There certainly has been no shortage of cyber crime in 2014. You need look no further than the myriad problems outlined by Joseph Demarest, the FBI’s assistant director, Cyber Division touched on during testimony before a Senate Committee on Banking, Housing, and Urban Affairs hearing on cyber security today.
“The FBI is engaged in a host of efforts to combat cyber threats, from efforts focused on threat identification and sharing inside and outside of government, to our internal emphasis on developing and retaining new talent and changing the way we operate to evolve with the cyber threat,” Demarest said.
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Demarest suggested three ways Congress could help evolve with that cyber threat. In particular:
- Update the Computer Fraud and Abuse Act. The Computer Fraud and Abuse Act (CFAA) constitutes the primary federal law against hacking, protecting the public against criminals who hack into computers to steal information, install malicious software, and delete files. The CFAA was first enacted in 1986, at a time when the problem of cyber crime was still in its infancy. Over the years, a series of measured, modest changes have been made to the CFAA to reflect new technologies and means of committing crimes and to equip law enforcement with the tools to respond to changing threats. The CFAA has not been amended since 2008, however, and the intervening years have again created the need for the enactment of modest, incremental changes. The Administration has proposed several such revisions to keep federal criminal law up‐to‐date with rapidly‐evolving technologies. Cyber threats adapt and evolve at the speed of light, and we need laws on the books that reflect the most current means by which cyber actors are committing crimes. Updating the CFAA to reflect these changes would help strengthen our ability to punish, and therefore to deter, the crimes we seek to prevent.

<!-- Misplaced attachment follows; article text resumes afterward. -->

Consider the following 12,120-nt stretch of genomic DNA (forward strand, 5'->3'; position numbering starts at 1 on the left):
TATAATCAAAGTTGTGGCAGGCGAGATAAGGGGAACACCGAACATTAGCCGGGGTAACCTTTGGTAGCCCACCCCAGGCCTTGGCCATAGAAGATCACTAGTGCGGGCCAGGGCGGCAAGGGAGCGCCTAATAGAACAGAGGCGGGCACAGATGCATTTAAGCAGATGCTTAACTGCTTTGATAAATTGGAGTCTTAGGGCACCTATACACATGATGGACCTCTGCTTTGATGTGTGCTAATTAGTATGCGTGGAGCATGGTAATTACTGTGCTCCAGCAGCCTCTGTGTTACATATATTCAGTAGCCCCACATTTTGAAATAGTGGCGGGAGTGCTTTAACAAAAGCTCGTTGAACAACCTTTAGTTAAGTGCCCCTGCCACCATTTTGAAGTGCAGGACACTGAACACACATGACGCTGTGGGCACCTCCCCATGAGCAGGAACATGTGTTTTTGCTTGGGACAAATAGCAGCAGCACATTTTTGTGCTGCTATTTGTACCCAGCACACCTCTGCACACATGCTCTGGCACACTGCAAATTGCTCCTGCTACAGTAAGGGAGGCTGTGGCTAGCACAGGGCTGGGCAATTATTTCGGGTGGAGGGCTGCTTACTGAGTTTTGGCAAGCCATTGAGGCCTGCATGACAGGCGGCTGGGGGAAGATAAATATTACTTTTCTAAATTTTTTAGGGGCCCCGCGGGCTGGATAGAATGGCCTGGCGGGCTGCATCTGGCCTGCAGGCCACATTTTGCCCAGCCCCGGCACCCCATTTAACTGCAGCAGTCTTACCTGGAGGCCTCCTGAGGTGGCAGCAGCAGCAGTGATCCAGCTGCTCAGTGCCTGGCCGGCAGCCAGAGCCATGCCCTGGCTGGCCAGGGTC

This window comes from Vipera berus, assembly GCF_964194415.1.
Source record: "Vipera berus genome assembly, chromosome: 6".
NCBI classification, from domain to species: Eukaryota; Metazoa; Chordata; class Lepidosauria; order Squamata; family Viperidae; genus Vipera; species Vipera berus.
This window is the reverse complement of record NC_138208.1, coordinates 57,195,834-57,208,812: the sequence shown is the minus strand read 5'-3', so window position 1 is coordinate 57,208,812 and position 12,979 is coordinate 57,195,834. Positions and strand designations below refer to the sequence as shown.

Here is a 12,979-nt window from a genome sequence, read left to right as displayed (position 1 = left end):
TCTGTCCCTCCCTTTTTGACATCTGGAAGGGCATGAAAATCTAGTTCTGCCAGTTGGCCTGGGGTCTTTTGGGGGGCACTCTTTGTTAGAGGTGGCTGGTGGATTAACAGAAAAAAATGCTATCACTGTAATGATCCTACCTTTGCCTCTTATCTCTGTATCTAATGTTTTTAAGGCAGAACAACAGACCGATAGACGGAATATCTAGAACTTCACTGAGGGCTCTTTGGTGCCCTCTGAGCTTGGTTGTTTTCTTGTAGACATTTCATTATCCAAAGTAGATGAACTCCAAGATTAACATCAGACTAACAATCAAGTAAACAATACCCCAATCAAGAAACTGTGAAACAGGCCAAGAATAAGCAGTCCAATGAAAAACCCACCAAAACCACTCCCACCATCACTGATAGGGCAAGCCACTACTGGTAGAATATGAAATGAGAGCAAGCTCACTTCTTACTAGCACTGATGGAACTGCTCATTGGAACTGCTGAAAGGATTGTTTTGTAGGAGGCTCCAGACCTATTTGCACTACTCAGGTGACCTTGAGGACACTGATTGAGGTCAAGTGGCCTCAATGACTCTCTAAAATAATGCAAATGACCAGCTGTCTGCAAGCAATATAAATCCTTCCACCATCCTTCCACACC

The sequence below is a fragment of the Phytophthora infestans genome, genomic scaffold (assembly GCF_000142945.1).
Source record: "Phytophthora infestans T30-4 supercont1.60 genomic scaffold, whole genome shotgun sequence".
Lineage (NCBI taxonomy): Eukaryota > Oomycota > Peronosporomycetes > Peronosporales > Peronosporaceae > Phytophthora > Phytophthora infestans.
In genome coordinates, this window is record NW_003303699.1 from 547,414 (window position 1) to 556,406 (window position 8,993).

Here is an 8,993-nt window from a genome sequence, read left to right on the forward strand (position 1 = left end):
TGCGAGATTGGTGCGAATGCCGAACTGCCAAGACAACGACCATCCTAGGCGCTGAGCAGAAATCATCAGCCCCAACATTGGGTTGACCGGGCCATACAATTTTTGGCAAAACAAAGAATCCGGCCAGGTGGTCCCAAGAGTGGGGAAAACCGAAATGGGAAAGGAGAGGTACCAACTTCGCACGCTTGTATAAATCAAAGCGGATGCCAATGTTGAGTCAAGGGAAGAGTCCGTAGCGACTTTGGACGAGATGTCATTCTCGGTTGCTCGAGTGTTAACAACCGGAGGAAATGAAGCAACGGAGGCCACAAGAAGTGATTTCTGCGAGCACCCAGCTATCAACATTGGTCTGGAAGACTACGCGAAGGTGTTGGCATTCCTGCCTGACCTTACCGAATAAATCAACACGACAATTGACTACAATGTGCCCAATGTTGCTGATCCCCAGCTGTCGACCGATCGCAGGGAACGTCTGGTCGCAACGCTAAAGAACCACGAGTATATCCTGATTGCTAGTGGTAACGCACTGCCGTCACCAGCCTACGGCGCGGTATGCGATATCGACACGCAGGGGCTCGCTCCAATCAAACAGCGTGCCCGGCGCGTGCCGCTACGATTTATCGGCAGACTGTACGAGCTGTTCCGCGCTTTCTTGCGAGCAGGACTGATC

- Data Breach Notifications. We believe there is a strong need for a uniform federal standard holding certain types of businesses accountable for data breaches and theft of electronic personally identifiable information. Businesses should, for example, be required to provide prompt notice to consumers in the wake of a certain cyber attacks. Such a standard would not only hold businesses accountable for breaches, but would also assist in FBI and other law enforcement efforts to identify, pursue, and defeat the perpetrators of cyber attacks.
- Information Sharing. Although the government and the private sector already share cyber threat information on a daily basis, legislation can enhance the value and benefit of these information sharing relationships. The government and the private sector both have critical and unique insights into the cyber threats we face, and sharing these insights is necessary to enhance our mutual understanding of the threat. Similarly, the operational collaboration required to identify cyber threat indicators and to mitigate intrusions requires the exact type of sharing we seek in the first place. As such, the FBI supports legislation that would establish a clear framework for sharing and reduce risk in the process, in addition to providing strong and straightforward safeguards for the privacy and civil liberties of Americans. U.S. citizens must have confidence that threat information is being shared appropriately, and we in the law enforcement and intelligence communities must be as transparent as possible. We also want to ensure that all the relevant federal partners receive the information in real time.